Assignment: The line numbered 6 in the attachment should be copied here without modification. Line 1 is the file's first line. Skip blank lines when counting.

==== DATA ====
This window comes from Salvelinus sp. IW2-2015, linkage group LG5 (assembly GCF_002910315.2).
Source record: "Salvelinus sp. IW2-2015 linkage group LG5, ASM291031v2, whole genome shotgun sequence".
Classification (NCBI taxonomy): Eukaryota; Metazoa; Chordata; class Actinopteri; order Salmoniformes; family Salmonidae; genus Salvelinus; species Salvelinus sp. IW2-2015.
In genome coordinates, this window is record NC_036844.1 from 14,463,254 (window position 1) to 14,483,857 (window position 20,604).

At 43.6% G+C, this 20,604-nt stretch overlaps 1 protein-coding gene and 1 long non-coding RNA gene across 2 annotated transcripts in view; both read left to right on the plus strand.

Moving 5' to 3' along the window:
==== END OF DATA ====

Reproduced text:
Moving 5' to 3' along the window: